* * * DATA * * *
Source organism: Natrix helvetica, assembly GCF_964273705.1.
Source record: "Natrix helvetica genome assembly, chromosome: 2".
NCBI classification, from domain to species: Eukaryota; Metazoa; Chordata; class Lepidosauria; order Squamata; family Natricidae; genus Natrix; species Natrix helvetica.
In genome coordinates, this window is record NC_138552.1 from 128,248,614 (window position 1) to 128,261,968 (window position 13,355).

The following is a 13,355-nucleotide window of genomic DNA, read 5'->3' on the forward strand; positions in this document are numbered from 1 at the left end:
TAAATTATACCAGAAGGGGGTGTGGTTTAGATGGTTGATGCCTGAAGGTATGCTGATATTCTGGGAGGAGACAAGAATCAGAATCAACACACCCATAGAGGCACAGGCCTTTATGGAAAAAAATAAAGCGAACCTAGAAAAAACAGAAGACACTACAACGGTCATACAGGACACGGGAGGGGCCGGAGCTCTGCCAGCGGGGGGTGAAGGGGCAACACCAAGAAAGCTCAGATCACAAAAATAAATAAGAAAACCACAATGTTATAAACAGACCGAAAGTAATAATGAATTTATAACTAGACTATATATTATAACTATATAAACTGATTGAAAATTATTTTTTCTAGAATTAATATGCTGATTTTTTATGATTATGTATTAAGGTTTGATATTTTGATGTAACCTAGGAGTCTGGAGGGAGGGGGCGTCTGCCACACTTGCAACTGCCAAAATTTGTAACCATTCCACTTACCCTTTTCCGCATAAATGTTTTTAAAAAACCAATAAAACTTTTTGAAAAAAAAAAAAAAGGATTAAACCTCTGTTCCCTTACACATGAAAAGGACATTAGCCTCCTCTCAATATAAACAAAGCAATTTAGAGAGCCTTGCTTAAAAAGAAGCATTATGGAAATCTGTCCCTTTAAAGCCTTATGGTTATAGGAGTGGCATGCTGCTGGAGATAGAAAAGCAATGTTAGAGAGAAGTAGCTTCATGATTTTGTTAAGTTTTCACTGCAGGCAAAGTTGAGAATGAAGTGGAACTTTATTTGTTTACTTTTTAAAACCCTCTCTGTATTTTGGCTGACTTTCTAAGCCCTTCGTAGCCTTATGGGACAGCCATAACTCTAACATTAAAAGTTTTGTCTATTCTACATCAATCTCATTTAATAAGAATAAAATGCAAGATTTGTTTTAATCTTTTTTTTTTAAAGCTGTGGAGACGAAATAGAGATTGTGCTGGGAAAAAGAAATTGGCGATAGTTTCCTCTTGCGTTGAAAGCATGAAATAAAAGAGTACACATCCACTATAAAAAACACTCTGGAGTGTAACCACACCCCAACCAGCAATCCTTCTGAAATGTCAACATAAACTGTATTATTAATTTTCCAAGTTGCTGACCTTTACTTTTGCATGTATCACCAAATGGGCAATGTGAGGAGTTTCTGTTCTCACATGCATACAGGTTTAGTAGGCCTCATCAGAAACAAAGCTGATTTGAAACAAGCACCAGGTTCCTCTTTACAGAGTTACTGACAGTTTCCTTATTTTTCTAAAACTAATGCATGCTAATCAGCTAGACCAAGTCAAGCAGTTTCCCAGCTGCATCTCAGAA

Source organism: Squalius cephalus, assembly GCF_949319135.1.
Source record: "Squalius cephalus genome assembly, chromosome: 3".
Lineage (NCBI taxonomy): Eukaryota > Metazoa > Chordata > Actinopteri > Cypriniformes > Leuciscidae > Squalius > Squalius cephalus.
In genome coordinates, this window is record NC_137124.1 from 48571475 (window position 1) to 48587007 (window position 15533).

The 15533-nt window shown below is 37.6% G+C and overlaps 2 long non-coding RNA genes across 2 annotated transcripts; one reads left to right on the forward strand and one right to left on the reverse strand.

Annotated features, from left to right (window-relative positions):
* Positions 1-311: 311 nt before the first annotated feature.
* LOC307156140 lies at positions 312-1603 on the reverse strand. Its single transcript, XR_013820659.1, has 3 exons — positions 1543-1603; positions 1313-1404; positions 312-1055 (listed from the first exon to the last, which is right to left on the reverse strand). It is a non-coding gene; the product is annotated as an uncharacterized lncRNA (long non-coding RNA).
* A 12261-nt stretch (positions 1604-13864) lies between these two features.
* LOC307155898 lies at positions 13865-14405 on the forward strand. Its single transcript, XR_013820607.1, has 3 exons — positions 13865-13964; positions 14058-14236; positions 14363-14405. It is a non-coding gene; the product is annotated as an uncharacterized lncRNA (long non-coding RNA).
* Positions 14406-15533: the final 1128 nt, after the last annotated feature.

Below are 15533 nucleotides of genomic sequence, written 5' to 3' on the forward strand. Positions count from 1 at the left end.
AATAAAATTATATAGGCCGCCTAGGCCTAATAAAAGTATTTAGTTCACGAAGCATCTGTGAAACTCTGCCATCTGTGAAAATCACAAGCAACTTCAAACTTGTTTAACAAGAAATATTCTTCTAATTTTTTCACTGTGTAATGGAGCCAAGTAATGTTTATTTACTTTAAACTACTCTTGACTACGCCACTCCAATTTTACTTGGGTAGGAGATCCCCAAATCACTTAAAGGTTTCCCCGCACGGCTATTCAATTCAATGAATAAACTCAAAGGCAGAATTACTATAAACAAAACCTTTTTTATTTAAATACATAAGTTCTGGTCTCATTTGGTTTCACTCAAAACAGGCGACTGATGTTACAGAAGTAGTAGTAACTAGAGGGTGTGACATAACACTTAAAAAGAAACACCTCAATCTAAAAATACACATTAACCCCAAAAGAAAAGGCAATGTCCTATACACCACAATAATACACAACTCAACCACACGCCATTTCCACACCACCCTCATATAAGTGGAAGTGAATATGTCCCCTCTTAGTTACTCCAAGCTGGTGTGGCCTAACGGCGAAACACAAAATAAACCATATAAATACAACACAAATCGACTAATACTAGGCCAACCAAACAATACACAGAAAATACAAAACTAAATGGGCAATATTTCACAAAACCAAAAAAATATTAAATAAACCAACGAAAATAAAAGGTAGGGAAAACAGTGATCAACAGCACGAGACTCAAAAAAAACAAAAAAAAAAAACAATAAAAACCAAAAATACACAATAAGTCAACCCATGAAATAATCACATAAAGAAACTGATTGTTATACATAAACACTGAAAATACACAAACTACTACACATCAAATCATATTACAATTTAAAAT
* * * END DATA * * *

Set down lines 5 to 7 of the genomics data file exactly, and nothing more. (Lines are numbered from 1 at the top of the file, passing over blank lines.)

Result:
The following is a 13,355-nucleotide window of genomic DNA, read 5'->3' on the forward strand; positions in this document are numbered from 1 at the left end:
TAAATTATACCAGAAGGGGGTGTGGTTTAGATGGTTGATGCCTGAAGGTATGCTGATATTCTGGGAGGAGACAAGAATCAGAATCAACACACCCATAGAGGCACAGGCCTTTATGGAAAAAAATAAAGCGAACCTAGAAAAAACAGAAGACACTACAACGGTCATACAGGACACGGGAGGGGCCGGAGCTCTGCCAGCGGGGGGTGAAGGGGCAACACCAAGAAAGCTCAGATCACAAAAATAAATAAGAAAACCACAATGTTATAAACAGACCGAAAGTAATAATGAATTTATAACTAGACTATATATTATAACTATATAAACTGATTGAAAATTATTTTTTCTAGAATTAATATGCTGATTTTTTATGATTATGTATTAAGGTTTGATATTTTGATGTAACCTAGGAGTCTGGAGGGAGGGGGCGTCTGCCACACTTGCAACTGCCAAAATTTGTAACCATTCCACTTACCCTTTTCCGCATAAATGTTTTTAAAAAACCAATAAAACTTTTTGAAAAAAAAAAAAAAGGATTAAACCTCTGTTCCCTTACACATGAAAAGGACATTAGCCTCCTCTCAATATAAACAAAGCAATTTAGAGAGCCTTGCTTAAAAAGAAGCATTATGGAAATCTGTCCCTTTAAAGCCTTATGGTTATAGGAGTGGCATGCTGCTGGAGATAGAAAAGCAATGTTAGAGAGAAGTAGCTTCATGATTTTGTTAAGTTTTCACTGCAGGCAAAGTTGAGAATGAAGTGGAACTTTATTTGTTTACTTTTTAAAACCCTCTCTGTATTTTGGCTGACTTTCTAAGCCCTTCGTAGCCTTATGGGACAGCCATAACTCTAACATTAAAAGTTTTGTCTATTCTACATCAATCTCATTTAATAAGAATAAAATGCAAGATTTGTTTTAATCTTTTTTTTTTAAAGCTGTGGAGACGAAATAGAGATTGTGCTGGGAAAAAGAAATTGGCGATAGTTTCCTCTTGCGTTGAAAGCATGAAATAAAAGAGTACACATCCACTATAAAAAACACTCTGGAGTGTAACCACACCCCAACCAGCAATCCTTCTGAAATGTCAACATAAACTGTATTATTAATTTTCCAAGTTGCTGACCTTTACTTTTGCATGTATCACCAAATGGGCAATGTGAGGAGTTTCTGTTCTCACATGCATACAGGTTTAGTAGGCCTCATCAGAAACAAAGCTGATTTGAAACAAGCACCAGGTTCCTCTTTACAGAGTTACTGACAGTTTCCTTATTTTTCTAAAACTAATGCATGCTAATCAGCTAGACCAAGTCAAGCAGTTTCCCAGCTGCATCTCAGAA

Source organism: Squalius cephalus, assembly GCF_949319135.1.